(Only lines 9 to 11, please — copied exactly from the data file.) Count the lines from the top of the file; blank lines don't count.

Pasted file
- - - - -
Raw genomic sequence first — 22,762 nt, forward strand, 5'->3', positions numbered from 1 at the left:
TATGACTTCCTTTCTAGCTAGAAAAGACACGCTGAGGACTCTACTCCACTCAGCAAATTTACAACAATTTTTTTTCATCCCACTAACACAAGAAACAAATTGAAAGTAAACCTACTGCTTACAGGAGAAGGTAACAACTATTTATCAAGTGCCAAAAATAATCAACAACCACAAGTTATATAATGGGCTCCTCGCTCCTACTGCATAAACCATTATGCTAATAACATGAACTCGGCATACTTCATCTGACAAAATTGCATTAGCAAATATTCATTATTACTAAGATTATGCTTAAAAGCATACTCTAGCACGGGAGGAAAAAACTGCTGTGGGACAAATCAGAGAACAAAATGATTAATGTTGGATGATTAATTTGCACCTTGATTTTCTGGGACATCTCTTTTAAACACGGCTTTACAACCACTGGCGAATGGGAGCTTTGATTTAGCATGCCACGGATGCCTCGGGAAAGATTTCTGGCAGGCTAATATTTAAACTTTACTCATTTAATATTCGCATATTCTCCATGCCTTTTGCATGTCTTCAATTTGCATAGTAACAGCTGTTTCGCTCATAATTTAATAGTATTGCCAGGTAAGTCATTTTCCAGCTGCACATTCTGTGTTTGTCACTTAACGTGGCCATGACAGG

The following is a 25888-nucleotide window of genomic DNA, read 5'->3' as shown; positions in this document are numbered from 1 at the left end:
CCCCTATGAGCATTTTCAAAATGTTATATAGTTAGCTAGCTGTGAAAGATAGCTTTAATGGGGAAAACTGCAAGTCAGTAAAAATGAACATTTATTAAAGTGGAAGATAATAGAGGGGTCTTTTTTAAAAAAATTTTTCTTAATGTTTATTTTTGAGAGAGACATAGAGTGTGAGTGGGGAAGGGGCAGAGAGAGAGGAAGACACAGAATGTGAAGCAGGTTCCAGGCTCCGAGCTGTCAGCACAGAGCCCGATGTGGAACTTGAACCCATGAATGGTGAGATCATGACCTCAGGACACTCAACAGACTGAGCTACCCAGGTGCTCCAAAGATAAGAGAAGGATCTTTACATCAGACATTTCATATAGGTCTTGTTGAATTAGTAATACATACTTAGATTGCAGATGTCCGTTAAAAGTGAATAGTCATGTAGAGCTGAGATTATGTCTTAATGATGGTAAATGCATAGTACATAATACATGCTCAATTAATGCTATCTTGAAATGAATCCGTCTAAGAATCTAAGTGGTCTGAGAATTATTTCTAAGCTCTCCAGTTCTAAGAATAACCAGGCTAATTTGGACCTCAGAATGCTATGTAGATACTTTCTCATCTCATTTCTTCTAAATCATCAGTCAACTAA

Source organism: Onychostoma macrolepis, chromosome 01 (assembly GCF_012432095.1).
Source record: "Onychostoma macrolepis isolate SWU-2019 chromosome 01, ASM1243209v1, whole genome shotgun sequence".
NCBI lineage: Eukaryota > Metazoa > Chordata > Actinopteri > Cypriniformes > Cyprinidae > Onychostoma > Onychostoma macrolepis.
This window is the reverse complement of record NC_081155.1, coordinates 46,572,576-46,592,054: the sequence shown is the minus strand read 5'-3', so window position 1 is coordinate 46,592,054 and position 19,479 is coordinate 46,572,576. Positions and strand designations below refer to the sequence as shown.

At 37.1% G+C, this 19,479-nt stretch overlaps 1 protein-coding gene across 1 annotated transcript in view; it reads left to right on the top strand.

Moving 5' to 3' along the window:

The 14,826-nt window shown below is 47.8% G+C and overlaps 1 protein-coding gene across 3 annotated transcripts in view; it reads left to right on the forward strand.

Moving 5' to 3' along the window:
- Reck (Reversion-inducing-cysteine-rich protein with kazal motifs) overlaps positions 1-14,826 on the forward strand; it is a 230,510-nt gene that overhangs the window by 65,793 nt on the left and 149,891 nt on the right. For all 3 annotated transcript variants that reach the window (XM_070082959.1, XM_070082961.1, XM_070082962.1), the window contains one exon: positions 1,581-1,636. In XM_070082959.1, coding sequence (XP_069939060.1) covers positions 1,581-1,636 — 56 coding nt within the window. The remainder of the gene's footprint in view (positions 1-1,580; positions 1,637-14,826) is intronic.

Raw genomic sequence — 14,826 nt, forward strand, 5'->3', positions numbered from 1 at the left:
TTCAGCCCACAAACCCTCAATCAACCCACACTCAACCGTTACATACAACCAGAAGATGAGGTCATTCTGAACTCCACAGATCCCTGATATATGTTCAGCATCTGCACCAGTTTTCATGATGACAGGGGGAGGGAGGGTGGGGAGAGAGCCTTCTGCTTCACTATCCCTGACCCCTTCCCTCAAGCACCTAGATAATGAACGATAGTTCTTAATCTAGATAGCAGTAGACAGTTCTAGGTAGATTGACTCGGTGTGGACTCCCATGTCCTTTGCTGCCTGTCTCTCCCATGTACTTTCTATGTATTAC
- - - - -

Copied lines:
At 37.1% G+C, this 19,479-nt stretch overlaps 1 protein-coding gene across 1 annotated transcript in view; it reads left to right on the top strand.

Moving 5' to 3' along the window:

The 14,826-nt window shown below is 47.8% G+C and overlaps 1 protein-coding gene across 3 annotated transcripts in view; it reads left to right on the forward strand.